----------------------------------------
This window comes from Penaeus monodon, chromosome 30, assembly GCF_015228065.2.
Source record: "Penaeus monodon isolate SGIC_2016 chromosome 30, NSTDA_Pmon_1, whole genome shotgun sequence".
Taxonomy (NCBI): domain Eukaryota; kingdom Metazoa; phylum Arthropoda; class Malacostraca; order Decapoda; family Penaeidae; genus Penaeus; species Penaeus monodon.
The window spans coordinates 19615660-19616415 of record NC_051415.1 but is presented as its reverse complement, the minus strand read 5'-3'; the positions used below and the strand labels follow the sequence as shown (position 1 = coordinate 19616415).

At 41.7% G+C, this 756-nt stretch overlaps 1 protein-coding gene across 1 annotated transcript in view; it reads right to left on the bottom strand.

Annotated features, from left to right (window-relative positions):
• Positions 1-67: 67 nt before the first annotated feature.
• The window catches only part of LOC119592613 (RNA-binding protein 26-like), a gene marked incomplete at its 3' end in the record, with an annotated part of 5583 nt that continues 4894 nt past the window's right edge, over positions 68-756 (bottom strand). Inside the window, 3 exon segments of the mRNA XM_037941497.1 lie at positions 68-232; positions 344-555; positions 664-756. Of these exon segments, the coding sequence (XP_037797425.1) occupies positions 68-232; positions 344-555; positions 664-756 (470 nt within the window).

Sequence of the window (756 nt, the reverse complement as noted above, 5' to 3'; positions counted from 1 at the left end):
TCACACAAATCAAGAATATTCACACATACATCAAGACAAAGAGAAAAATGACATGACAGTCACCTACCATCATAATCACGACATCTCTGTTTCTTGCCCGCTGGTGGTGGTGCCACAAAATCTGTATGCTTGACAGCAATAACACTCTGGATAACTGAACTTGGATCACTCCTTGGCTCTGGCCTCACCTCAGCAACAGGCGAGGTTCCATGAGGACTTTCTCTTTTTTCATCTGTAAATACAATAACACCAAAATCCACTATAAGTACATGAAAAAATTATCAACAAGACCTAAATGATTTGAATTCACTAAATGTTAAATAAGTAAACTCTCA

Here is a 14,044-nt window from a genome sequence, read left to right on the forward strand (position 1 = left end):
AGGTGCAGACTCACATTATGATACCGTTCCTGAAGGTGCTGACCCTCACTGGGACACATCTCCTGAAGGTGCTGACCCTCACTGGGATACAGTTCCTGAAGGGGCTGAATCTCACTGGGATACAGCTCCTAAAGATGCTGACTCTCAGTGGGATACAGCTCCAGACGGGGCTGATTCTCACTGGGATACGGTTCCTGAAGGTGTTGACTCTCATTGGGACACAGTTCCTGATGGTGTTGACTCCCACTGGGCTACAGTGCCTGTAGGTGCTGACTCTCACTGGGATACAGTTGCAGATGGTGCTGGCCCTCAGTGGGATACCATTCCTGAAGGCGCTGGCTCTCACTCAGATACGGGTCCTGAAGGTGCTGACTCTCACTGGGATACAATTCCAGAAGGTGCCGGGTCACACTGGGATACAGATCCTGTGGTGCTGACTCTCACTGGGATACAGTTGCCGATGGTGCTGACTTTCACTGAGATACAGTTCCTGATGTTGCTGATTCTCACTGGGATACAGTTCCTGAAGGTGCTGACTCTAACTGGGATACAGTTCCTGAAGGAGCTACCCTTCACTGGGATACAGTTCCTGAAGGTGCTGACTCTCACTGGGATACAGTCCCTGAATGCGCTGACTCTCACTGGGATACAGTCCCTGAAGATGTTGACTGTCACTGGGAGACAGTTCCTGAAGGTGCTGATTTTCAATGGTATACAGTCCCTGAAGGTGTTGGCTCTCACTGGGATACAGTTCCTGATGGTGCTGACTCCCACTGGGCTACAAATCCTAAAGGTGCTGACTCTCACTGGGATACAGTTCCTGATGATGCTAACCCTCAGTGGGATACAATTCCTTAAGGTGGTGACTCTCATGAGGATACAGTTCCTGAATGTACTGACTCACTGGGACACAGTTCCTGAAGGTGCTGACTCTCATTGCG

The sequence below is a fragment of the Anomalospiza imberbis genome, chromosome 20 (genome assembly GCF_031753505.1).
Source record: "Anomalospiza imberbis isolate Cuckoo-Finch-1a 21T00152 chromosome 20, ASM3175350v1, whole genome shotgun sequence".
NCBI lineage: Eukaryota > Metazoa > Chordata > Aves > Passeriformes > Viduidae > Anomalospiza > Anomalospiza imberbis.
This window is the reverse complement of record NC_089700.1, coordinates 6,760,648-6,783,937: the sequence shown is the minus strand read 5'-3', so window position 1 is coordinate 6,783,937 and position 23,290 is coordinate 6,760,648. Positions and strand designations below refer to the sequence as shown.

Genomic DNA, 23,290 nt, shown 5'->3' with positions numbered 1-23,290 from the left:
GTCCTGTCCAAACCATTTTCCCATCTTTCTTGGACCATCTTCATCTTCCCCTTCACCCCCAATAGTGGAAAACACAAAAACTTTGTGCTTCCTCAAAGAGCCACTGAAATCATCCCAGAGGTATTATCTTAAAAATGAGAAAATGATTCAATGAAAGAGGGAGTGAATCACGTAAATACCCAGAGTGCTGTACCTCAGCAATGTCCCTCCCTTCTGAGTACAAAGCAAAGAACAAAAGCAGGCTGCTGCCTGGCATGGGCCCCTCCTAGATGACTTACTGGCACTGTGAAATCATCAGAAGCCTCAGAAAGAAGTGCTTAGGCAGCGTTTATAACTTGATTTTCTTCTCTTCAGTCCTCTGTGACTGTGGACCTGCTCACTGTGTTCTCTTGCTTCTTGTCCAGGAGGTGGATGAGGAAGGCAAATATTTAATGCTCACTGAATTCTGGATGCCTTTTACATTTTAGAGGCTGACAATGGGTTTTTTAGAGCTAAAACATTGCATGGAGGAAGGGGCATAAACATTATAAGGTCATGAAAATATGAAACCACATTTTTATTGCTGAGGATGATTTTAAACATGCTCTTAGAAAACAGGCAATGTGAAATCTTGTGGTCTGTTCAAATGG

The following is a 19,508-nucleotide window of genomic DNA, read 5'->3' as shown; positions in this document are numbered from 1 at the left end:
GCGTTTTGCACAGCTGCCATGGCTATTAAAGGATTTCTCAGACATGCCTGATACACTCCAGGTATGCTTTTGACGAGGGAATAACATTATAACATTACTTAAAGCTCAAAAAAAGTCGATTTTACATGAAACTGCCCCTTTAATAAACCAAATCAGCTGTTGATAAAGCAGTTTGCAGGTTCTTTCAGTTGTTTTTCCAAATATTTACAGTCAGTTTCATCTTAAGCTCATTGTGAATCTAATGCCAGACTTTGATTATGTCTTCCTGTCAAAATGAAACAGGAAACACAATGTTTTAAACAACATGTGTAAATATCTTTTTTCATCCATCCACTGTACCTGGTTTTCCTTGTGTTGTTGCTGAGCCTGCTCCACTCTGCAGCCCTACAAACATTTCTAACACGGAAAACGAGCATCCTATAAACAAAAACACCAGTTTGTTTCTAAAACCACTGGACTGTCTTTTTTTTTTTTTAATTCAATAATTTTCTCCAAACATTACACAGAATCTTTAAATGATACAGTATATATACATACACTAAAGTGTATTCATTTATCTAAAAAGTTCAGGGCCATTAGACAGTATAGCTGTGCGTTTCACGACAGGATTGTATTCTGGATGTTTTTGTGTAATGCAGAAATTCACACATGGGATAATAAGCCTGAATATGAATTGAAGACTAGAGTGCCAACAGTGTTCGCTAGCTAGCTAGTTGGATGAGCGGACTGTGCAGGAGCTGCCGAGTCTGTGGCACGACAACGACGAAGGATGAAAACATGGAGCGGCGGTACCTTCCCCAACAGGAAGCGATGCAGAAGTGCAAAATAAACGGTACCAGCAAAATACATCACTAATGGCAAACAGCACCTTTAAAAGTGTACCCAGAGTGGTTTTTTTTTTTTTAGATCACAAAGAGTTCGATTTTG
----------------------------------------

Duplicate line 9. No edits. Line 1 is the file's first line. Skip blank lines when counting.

Sequence of the window (756 nt, the reverse complement as noted above, 5' to 3'; positions counted from 1 at the left end):